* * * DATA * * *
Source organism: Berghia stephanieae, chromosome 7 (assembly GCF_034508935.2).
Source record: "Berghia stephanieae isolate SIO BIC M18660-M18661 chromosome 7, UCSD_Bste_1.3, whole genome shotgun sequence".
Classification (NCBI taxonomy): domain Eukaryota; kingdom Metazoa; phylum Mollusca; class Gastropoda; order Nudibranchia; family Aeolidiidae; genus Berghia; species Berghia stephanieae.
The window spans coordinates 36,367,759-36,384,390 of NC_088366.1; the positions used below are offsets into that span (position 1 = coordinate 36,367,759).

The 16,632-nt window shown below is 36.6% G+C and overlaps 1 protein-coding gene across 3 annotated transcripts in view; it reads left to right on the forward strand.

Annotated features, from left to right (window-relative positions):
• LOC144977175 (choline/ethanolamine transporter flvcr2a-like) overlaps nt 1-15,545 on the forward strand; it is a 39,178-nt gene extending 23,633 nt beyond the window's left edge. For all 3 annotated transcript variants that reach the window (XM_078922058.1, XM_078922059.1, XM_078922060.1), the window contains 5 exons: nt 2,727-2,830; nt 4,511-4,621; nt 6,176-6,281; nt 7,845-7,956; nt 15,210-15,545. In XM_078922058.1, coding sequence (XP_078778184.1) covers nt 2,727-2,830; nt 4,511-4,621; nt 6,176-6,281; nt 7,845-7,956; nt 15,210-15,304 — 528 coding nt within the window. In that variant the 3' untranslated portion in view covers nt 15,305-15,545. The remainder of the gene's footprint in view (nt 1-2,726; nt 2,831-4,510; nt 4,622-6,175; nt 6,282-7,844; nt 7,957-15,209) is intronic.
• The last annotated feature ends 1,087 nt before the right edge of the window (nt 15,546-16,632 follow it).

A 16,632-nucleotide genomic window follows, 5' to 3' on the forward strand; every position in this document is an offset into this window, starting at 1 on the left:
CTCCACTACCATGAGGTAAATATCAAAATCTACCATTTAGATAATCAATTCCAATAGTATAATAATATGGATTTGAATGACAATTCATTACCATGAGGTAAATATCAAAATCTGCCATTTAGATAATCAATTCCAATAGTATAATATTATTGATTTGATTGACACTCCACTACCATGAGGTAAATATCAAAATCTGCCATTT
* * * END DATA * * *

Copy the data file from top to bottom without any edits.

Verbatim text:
Source organism: Berghia stephanieae, chromosome 7 (assembly GCF_034508935.2).
Source record: "Berghia stephanieae isolate SIO BIC M18660-M18661 chromosome 7, UCSD_Bste_1.3, whole genome shotgun sequence".
Classification (NCBI taxonomy): domain Eukaryota; kingdom Metazoa; phylum Mollusca; class Gastropoda; order Nudibranchia; family Aeolidiidae; genus Berghia; species Berghia stephanieae.
The window spans coordinates 36,367,759-36,384,390 of NC_088366.1; the positions used below are offsets into that span (position 1 = coordinate 36,367,759).

The 16,632-nt window shown below is 36.6% G+C and overlaps 1 protein-coding gene across 3 annotated transcripts in view; it reads left to right on the forward strand.

Annotated features, from left to right (window-relative positions):
• LOC144977175 (choline/ethanolamine transporter flvcr2a-like) overlaps nt 1-15,545 on the forward strand; it is a 39,178-nt gene extending 23,633 nt beyond the window's left edge. For all 3 annotated transcript variants that reach the window (XM_078922058.1, XM_078922059.1, XM_078922060.1), the window contains 5 exons: nt 2,727-2,830; nt 4,511-4,621; nt 6,176-6,281; nt 7,845-7,956; nt 15,210-15,545. In XM_078922058.1, coding sequence (XP_078778184.1) covers nt 2,727-2,830; nt 4,511-4,621; nt 6,176-6,281; nt 7,845-7,956; nt 15,210-15,304 — 528 coding nt within the window. In that variant the 3' untranslated portion in view covers nt 15,305-15,545. The remainder of the gene's footprint in view (nt 1-2,726; nt 2,831-4,510; nt 4,622-6,175; nt 6,282-7,844; nt 7,957-15,209) is intronic.
• The last annotated feature ends 1,087 nt before the right edge of the window (nt 15,546-16,632 follow it).

A 16,632-nucleotide genomic window follows, 5' to 3' on the forward strand; every position in this document is an offset into this window, starting at 1 on the left:
CTCCACTACCATGAGGTAAATATCAAAATCTACCATTTAGATAATCAATTCCAATAGTATAATAATATGGATTTGAATGACAATTCATTACCATGAGGTAAATATCAAAATCTGCCATTTAGATAATCAATTCCAATAGTATAATATTATTGATTTGATTGACACTCCACTACCATGAGGTAAATATCAAAATCTGCCATTT